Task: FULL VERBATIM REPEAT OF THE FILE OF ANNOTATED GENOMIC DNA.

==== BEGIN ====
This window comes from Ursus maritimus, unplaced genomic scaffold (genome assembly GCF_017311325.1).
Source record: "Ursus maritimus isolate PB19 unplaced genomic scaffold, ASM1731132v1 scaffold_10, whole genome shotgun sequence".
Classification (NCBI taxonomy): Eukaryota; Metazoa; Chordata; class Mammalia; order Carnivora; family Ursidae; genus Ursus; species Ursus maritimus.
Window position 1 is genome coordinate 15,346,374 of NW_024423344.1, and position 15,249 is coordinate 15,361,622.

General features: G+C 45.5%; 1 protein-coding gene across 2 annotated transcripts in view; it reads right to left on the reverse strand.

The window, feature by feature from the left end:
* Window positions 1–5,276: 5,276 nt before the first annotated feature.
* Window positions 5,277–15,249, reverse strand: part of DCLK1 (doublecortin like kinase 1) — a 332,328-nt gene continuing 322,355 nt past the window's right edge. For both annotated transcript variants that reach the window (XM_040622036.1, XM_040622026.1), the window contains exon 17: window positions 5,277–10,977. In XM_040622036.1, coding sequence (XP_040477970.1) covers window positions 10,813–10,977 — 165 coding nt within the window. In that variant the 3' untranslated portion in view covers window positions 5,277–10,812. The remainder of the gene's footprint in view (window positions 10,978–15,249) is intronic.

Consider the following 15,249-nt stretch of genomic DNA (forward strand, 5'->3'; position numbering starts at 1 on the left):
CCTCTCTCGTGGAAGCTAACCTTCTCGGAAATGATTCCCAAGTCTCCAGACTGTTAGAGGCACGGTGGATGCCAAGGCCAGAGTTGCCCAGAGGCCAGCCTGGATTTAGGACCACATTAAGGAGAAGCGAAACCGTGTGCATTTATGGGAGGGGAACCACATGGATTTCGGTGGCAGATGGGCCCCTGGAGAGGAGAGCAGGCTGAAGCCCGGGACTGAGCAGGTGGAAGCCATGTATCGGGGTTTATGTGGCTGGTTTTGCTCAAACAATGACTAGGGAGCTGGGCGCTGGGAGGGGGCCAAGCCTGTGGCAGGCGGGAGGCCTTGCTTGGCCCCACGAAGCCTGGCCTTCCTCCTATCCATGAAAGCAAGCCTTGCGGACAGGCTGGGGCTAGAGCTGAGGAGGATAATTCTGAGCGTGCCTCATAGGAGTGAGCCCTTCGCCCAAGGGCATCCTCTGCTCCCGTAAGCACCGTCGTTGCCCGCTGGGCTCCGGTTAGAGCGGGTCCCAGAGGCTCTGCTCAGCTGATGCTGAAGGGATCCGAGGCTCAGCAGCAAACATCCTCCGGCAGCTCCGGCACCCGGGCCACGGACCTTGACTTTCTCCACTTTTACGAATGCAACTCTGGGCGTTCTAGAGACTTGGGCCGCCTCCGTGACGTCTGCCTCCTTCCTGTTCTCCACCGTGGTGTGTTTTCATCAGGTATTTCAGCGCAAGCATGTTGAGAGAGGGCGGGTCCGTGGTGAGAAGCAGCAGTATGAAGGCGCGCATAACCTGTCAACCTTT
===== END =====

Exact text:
This window comes from Ursus maritimus, unplaced genomic scaffold (genome assembly GCF_017311325.1).
Source record: "Ursus maritimus isolate PB19 unplaced genomic scaffold, ASM1731132v1 scaffold_10, whole genome shotgun sequence".
Classification (NCBI taxonomy): Eukaryota; Metazoa; Chordata; class Mammalia; order Carnivora; family Ursidae; genus Ursus; species Ursus maritimus.
Window position 1 is genome coordinate 15,346,374 of NW_024423344.1, and position 15,249 is coordinate 15,361,622.

General features: G+C 45.5%; 1 protein-coding gene across 2 annotated transcripts in view; it reads right to left on the reverse strand.

The window, feature by feature from the left end:
* Window positions 1–5,276: 5,276 nt before the first annotated feature.
* Window positions 5,277–15,249, reverse strand: part of DCLK1 (doublecortin like kinase 1) — a 332,328-nt gene continuing 322,355 nt past the window's right edge. For both annotated transcript variants that reach the window (XM_040622036.1, XM_040622026.1), the window contains exon 17: window positions 5,277–10,977. In XM_040622036.1, coding sequence (XP_040477970.1) covers window positions 10,813–10,977 — 165 coding nt within the window. In that variant the 3' untranslated portion in view covers window positions 5,277–10,812. The remainder of the gene's footprint in view (window positions 10,978–15,249) is intronic.

Consider the following 15,249-nt stretch of genomic DNA (forward strand, 5'->3'; position numbering starts at 1 on the left):
CCTCTCTCGTGGAAGCTAACCTTCTCGGAAATGATTCCCAAGTCTCCAGACTGTTAGAGGCACGGTGGATGCCAAGGCCAGAGTTGCCCAGAGGCCAGCCTGGATTTAGGACCACATTAAGGAGAAGCGAAACCGTGTGCATTTATGGGAGGGGAACCACATGGATTTCGGTGGCAGATGGGCCCCTGGAGAGGAGAGCAGGCTGAAGCCCGGGACTGAGCAGGTGGAAGCCATGTATCGGGGTTTATGTGGCTGGTTTTGCTCAAACAATGACTAGGGAGCTGGGCGCTGGGAGGGGGCCAAGCCTGTGGCAGGCGGGAGGCCTTGCTTGGCCCCACGAAGCCTGGCCTTCCTCCTATCCATGAAAGCAAGCCTTGCGGACAGGCTGGGGCTAGAGCTGAGGAGGATAATTCTGAGCGTGCCTCATAGGAGTGAGCCCTTCGCCCAAGGGCATCCTCTGCTCCCGTAAGCACCGTCGTTGCCCGCTGGGCTCCGGTTAGAGCGGGTCCCAGAGGCTCTGCTCAGCTGATGCTGAAGGGATCCGAGGCTCAGCAGCAAACATCCTCCGGCAGCTCCGGCACCCGGGCCACGGACCTTGACTTTCTCCACTTTTACGAATGCAACTCTGGGCGTTCTAGAGACTTGGGCCGCCTCCGTGACGTCTGCCTCCTTCCTGTTCTCCACCGTGGTGTGTTTTCATCAGGTATTTCAGCGCAAGCATGTTGAGAGAGGGCGGGTCCGTGGTGAGAAGCAGCAGTATGAAGGCGCGCATAACCTGTCAACCTTT